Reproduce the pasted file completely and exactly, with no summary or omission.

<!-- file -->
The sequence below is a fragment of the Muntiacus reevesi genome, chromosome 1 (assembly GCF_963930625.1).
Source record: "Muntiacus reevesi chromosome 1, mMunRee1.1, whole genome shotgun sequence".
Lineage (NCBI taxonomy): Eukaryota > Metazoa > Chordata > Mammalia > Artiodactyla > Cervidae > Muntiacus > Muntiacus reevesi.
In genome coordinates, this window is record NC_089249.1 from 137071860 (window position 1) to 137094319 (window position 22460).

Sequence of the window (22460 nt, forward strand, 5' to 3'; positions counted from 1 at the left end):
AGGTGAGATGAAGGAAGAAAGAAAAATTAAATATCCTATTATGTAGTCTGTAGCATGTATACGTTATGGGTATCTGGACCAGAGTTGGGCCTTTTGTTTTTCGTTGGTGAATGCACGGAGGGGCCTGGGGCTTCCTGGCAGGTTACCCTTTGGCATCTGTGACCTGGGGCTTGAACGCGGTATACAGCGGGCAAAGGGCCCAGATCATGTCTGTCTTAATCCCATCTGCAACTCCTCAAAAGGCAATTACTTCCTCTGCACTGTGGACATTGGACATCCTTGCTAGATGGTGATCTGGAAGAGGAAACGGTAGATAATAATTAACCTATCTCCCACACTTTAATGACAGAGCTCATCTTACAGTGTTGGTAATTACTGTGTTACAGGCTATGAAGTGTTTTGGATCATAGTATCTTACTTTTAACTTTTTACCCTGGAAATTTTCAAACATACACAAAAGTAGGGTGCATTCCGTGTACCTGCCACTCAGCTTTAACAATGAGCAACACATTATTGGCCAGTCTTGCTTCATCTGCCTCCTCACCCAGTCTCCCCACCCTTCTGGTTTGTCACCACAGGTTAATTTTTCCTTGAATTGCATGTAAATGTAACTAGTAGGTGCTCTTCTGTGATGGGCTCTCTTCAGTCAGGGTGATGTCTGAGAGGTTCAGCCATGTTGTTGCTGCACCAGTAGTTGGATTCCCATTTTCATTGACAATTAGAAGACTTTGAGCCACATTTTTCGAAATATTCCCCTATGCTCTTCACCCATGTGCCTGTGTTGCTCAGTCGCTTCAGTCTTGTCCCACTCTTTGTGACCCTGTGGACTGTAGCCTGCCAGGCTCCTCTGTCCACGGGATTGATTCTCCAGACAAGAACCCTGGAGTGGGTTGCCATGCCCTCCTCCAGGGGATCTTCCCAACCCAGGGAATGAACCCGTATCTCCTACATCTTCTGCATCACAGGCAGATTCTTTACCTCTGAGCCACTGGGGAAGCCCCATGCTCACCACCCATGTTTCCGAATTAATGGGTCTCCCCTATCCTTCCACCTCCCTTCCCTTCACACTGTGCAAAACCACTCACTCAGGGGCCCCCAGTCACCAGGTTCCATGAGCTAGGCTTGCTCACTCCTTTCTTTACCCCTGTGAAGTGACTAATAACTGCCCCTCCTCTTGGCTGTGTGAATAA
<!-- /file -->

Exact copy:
The sequence below is a fragment of the Muntiacus reevesi genome, chromosome 1 (assembly GCF_963930625.1).
Source record: "Muntiacus reevesi chromosome 1, mMunRee1.1, whole genome shotgun sequence".
Lineage (NCBI taxonomy): Eukaryota > Metazoa > Chordata > Mammalia > Artiodactyla > Cervidae > Muntiacus > Muntiacus reevesi.
In genome coordinates, this window is record NC_089249.1 from 137071860 (window position 1) to 137094319 (window position 22460).

Sequence of the window (22460 nt, forward strand, 5' to 3'; positions counted from 1 at the left end):
AGGTGAGATGAAGGAAGAAAGAAAAATTAAATATCCTATTATGTAGTCTGTAGCATGTATACGTTATGGGTATCTGGACCAGAGTTGGGCCTTTTGTTTTTCGTTGGTGAATGCACGGAGGGGCCTGGGGCTTCCTGGCAGGTTACCCTTTGGCATCTGTGACCTGGGGCTTGAACGCGGTATACAGCGGGCAAAGGGCCCAGATCATGTCTGTCTTAATCCCATCTGCAACTCCTCAAAAGGCAATTACTTCCTCTGCACTGTGGACATTGGACATCCTTGCTAGATGGTGATCTGGAAGAGGAAACGGTAGATAATAATTAACCTATCTCCCACACTTTAATGACAGAGCTCATCTTACAGTGTTGGTAATTACTGTGTTACAGGCTATGAAGTGTTTTGGATCATAGTATCTTACTTTTAACTTTTTACCCTGGAAATTTTCAAACATACACAAAAGTAGGGTGCATTCCGTGTACCTGCCACTCAGCTTTAACAATGAGCAACACATTATTGGCCAGTCTTGCTTCATCTGCCTCCTCACCCAGTCTCCCCACCCTTCTGGTTTGTCACCACAGGTTAATTTTTCCTTGAATTGCATGTAAATGTAACTAGTAGGTGCTCTTCTGTGATGGGCTCTCTTCAGTCAGGGTGATGTCTGAGAGGTTCAGCCATGTTGTTGCTGCACCAGTAGTTGGATTCCCATTTTCATTGACAATTAGAAGACTTTGAGCCACATTTTTCGAAATATTCCCCTATGCTCTTCACCCATGTGCCTGTGTTGCTCAGTCGCTTCAGTCTTGTCCCACTCTTTGTGACCCTGTGGACTGTAGCCTGCCAGGCTCCTCTGTCCACGGGATTGATTCTCCAGACAAGAACCCTGGAGTGGGTTGCCATGCCCTCCTCCAGGGGATCTTCCCAACCCAGGGAATGAACCCGTATCTCCTACATCTTCTGCATCACAGGCAGATTCTTTACCTCTGAGCCACTGGGGAAGCCCCATGCTCACCACCCATGTTTCCGAATTAATGGGTCTCCCCTATCCTTCCACCTCCCTTCCCTTCACACTGTGCAAAACCACTCACTCAGGGGCCCCCAGTCACCAGGTTCCATGAGCTAGGCTTGCTCACTCCTTTCTTTACCCCTGTGAAGTGACTAATAACTGCCCCTCCTCTTGGCTGTGTGAATAA